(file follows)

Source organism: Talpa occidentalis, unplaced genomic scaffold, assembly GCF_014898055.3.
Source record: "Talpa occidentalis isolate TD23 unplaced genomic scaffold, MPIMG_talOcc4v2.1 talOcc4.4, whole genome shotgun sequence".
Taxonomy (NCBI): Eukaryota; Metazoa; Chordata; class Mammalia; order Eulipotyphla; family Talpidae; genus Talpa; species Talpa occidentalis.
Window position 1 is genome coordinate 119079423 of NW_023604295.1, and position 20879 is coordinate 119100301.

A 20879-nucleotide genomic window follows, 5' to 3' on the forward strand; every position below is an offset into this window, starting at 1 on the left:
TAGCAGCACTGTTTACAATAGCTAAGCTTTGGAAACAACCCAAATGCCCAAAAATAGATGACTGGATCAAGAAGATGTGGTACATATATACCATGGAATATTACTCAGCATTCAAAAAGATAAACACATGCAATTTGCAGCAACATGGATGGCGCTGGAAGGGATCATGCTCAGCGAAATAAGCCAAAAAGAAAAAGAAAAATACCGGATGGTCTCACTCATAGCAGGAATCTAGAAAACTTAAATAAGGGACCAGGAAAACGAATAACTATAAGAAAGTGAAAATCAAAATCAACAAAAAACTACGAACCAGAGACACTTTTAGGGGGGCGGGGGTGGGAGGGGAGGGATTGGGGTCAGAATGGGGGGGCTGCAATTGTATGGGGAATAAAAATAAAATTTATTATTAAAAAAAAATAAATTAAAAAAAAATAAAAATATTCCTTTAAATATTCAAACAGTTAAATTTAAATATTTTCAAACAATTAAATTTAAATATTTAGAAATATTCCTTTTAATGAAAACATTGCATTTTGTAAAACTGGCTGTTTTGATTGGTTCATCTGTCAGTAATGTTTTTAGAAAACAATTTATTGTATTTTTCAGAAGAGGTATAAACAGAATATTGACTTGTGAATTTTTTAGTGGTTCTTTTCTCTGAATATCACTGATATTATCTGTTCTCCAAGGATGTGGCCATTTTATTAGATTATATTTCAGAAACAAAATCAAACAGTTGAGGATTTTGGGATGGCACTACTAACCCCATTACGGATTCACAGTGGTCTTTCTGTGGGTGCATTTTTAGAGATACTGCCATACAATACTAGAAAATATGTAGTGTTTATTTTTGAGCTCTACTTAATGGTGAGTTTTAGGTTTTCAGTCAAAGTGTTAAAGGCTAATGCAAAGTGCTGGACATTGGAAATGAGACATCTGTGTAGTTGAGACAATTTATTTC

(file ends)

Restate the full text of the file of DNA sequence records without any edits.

Source organism: Talpa occidentalis, unplaced genomic scaffold, assembly GCF_014898055.3.
Source record: "Talpa occidentalis isolate TD23 unplaced genomic scaffold, MPIMG_talOcc4v2.1 talOcc4.4, whole genome shotgun sequence".
Taxonomy (NCBI): Eukaryota; Metazoa; Chordata; class Mammalia; order Eulipotyphla; family Talpidae; genus Talpa; species Talpa occidentalis.
Window position 1 is genome coordinate 119079423 of NW_023604295.1, and position 20879 is coordinate 119100301.

A 20879-nucleotide genomic window follows, 5' to 3' on the forward strand; every position below is an offset into this window, starting at 1 on the left:
TAGCAGCACTGTTTACAATAGCTAAGCTTTGGAAACAACCCAAATGCCCAAAAATAGATGACTGGATCAAGAAGATGTGGTACATATATACCATGGAATATTACTCAGCATTCAAAAAGATAAACACATGCAATTTGCAGCAACATGGATGGCGCTGGAAGGGATCATGCTCAGCGAAATAAGCCAAAAAGAAAAAGAAAAATACCGGATGGTCTCACTCATAGCAGGAATCTAGAAAACTTAAATAAGGGACCAGGAAAACGAATAACTATAAGAAAGTGAAAATCAAAATCAACAAAAAACTACGAACCAGAGACACTTTTAGGGGGGCGGGGGTGGGAGGGGAGGGATTGGGGTCAGAATGGGGGGGCTGCAATTGTATGGGGAATAAAAATAAAATTTATTATTAAAAAAAAATAAATTAAAAAAAAATAAAAATATTCCTTTAAATATTCAAACAGTTAAATTTAAATATTTTCAAACAATTAAATTTAAATATTTAGAAATATTCCTTTTAATGAAAACATTGCATTTTGTAAAACTGGCTGTTTTGATTGGTTCATCTGTCAGTAATGTTTTTAGAAAACAATTTATTGTATTTTTCAGAAGAGGTATAAACAGAATATTGACTTGTGAATTTTTTAGTGGTTCTTTTCTCTGAATATCACTGATATTATCTGTTCTCCAAGGATGTGGCCATTTTATTAGATTATATTTCAGAAACAAAATCAAACAGTTGAGGATTTTGGGATGGCACTACTAACCCCATTACGGATTCACAGTGGTCTTTCTGTGGGTGCATTTTTAGAGATACTGCCATACAATACTAGAAAATATGTAGTGTTTATTTTTGAGCTCTACTTAATGGTGAGTTTTAGGTTTTCAGTCAAAGTGTTAAAGGCTAATGCAAAGTGCTGGACATTGGAAATGAGACATCTGTGTAGTTGAGACAATTTATTTC